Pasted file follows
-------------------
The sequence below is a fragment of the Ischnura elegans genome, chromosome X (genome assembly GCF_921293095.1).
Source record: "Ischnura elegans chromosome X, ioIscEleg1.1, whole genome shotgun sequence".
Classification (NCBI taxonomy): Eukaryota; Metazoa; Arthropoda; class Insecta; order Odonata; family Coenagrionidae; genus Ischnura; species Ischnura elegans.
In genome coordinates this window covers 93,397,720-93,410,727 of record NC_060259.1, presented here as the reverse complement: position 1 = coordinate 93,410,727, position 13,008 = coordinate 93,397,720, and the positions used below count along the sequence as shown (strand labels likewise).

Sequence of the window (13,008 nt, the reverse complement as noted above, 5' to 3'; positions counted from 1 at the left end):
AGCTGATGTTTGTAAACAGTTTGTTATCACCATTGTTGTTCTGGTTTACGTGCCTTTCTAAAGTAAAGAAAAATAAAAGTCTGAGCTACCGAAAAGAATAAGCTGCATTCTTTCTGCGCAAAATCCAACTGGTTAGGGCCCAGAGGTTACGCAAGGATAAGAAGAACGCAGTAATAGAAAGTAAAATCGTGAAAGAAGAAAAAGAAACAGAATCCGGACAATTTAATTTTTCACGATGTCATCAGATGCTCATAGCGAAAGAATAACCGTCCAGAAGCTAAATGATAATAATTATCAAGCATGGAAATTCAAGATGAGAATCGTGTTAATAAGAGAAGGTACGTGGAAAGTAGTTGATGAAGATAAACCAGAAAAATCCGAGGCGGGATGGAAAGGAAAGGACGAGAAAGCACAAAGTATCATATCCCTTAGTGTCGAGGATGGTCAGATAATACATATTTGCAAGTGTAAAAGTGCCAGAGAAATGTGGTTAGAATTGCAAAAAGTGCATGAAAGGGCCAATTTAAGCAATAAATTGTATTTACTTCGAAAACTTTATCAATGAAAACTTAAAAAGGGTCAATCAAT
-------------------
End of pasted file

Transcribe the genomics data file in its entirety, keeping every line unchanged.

The sequence below is a fragment of the Ischnura elegans genome, chromosome X (genome assembly GCF_921293095.1).
Source record: "Ischnura elegans chromosome X, ioIscEleg1.1, whole genome shotgun sequence".
Classification (NCBI taxonomy): Eukaryota; Metazoa; Arthropoda; class Insecta; order Odonata; family Coenagrionidae; genus Ischnura; species Ischnura elegans.
In genome coordinates this window covers 93,397,720-93,410,727 of record NC_060259.1, presented here as the reverse complement: position 1 = coordinate 93,410,727, position 13,008 = coordinate 93,397,720, and the positions used below count along the sequence as shown (strand labels likewise).

Sequence of the window (13,008 nt, the reverse complement as noted above, 5' to 3'; positions counted from 1 at the left end):
AGCTGATGTTTGTAAACAGTTTGTTATCACCATTGTTGTTCTGGTTTACGTGCCTTTCTAAAGTAAAGAAAAATAAAAGTCTGAGCTACCGAAAAGAATAAGCTGCATTCTTTCTGCGCAAAATCCAACTGGTTAGGGCCCAGAGGTTACGCAAGGATAAGAAGAACGCAGTAATAGAAAGTAAAATCGTGAAAGAAGAAAAAGAAACAGAATCCGGACAATTTAATTTTTCACGATGTCATCAGATGCTCATAGCGAAAGAATAACCGTCCAGAAGCTAAATGATAATAATTATCAAGCATGGAAATTCAAGATGAGAATCGTGTTAATAAGAGAAGGTACGTGGAAAGTAGTTGATGAAGATAAACCAGAAAAATCCGAGGCGGGATGGAAAGGAAAGGACGAGAAAGCACAAAGTATCATATCCCTTAGTGTCGAGGATGGTCAGATAATACATATTTGCAAGTGTAAAAGTGCCAGAGAAATGTGGTTAGAATTGCAAAAAGTGCATGAAAGGGCCAATTTAAGCAATAAATTGTATTTACTTCGAAAACTTTATCAATGAAAACTTAAAAAGGGTCAATCAAT